County Fare: 'Cop on Top' Special Olympics fundraiser tops $55K goal


The sixth annual "Cop on Top" topped its $55,000 goal over the weekend. The annual fundraiser for Berkshire County Special Olympics wrapped up around 4:30 p.m. Sunday, with a grand total of $56,844.

"That's the earliest we've ever finished," Pittsfield Police Investigator John Bassi tells County Fare.

Bassi and fellow Pittsfield Police Officer Darren Derby head up the annual marathon outdoor benefit event. Starting 9 a.m. Saturday and continuing through the day on Sunday, law enforcement volunteers from around the county along with Pittsfield firefighters take turns sitting atop the roof at the Pittsfield Walmart store as shoppers and Special Olympics supporters stop by with their donations or purchase gift certificates for goods and services donated by area businesses. Volunteers remain perched at their rooftop posts until the fundraising goal has been reached.

"Cop on Top" is one of several fundraising efforts law enforcement undertake to raise money for the Special Olympics under the Law Enforcement Torch Run Initiative — the local initiative being the highest grossing fundraising program in Massachusetts, according to the Berkshire torch run organization.

A place for thanks at the table

Berkshire South Regional Community Center, prepared more than 200 free meals for the public at its eighth annual Community Thanks Supper held on Nov. 24, in the center's auditorium. Sponsored in part through Price Chopper's Golub Foundation, Stop & Shop, NBT Bank and Guido's Fresh Marketplace, Chef Tommy Lee prepared all 200-plus Thanksgiving meals and more than 70 volunteers served them then cleaned up afterward. Chef Lee has volunteered to prepare the last four annual Thanks Suppers.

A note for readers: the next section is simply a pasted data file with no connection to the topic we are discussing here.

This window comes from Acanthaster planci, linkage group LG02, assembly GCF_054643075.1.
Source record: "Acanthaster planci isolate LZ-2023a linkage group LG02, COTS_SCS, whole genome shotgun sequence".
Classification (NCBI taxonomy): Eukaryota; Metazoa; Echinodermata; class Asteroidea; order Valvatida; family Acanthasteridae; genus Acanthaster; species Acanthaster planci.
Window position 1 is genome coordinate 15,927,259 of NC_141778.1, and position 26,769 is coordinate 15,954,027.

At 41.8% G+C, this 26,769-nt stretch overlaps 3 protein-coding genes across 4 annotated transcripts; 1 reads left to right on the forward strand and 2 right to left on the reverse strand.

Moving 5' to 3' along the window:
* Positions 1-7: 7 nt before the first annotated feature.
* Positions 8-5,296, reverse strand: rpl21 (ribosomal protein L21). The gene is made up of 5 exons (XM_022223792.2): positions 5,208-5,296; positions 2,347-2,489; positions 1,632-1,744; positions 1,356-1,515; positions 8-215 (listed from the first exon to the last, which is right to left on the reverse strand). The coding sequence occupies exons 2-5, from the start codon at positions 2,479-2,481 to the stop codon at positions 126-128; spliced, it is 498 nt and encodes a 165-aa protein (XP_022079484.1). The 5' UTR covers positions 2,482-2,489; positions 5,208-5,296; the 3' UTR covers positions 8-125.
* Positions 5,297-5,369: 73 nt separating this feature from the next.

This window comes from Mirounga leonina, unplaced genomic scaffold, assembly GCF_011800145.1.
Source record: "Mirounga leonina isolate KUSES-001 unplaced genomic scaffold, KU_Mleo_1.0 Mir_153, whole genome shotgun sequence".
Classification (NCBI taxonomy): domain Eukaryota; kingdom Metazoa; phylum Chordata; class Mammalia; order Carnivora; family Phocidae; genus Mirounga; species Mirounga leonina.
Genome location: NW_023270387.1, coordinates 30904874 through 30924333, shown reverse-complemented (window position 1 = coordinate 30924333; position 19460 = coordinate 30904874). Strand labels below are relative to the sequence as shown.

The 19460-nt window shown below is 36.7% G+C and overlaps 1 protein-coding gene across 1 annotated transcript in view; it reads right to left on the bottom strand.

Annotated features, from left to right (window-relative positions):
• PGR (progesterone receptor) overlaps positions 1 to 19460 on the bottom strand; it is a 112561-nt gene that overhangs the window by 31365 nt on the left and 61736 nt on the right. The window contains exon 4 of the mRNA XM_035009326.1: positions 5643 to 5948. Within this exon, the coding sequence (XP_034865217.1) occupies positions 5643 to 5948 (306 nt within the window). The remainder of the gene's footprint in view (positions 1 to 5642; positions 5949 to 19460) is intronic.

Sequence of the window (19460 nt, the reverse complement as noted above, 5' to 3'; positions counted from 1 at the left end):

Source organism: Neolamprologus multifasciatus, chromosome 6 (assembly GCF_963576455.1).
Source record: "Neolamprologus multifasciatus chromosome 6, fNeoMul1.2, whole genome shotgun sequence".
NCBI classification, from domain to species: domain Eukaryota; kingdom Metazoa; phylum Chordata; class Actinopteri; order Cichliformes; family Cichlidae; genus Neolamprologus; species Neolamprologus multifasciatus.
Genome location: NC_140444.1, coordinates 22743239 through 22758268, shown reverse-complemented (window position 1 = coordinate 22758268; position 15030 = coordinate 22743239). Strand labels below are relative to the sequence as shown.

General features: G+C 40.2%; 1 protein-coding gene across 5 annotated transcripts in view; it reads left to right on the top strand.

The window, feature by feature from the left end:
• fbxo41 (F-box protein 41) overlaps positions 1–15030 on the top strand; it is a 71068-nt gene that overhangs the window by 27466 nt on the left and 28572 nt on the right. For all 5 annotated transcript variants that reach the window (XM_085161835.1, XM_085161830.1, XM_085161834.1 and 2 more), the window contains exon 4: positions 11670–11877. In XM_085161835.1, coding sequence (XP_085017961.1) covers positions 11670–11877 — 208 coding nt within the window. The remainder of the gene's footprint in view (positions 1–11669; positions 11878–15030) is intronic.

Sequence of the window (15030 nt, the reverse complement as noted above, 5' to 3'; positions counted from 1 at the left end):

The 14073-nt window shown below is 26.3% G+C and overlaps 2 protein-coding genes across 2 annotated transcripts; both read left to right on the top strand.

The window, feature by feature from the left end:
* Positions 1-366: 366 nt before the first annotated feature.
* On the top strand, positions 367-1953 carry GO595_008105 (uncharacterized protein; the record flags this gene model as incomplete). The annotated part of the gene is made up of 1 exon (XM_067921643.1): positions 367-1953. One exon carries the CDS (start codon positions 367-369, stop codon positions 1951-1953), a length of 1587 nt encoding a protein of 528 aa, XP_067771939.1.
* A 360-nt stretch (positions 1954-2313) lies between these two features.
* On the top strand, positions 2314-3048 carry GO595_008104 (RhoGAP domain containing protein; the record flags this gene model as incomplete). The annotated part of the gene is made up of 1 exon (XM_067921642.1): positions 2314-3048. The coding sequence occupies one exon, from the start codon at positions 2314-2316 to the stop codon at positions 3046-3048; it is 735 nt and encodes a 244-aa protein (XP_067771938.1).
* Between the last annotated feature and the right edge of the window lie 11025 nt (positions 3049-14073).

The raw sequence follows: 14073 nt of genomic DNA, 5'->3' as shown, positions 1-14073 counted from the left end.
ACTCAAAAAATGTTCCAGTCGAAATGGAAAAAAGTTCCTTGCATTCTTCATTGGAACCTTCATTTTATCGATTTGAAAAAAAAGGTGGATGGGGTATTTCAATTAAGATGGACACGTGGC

As in years past, the Community Thanks Supper offers a welcoming environment to share a holiday tradition with others, some of whom might otherwise find themselves alone, said Berkshire South's Executive Director Jenise Lucey. "It is so heartwarming to see the camaraderie of those dining family-style, talking, laughing and being an integral part of a delightful social occasion," she said. "There are many reasons people find themselves without a celebration, and the supper meets a very real need."

This annual event is anticipated by the community each November. Guests' comments this year included: "This meant a lot to me since my family will not be having a turkey dinner (they have to work). So it's most appreciated," and "... It means so much to people to go somewhere & be well cared for. I have made a friend & made many acquaintances here." Another guest wrote, "When you have no family, Thanksgiving is non-existing. Thank you from the bottom of my heart."

Photos of Lenox life wanted

The Lenox Library will be publishing a book in conjunction with the 250th anniversary of the Town of Lenox.

Acting Library Director Amy Lafave said, "We have plenty of images from the Gilded Age period, but could use other images of local interest, particularly after 1930."

If you can help with this project, see Lafave at the library, located at 18 Main St.


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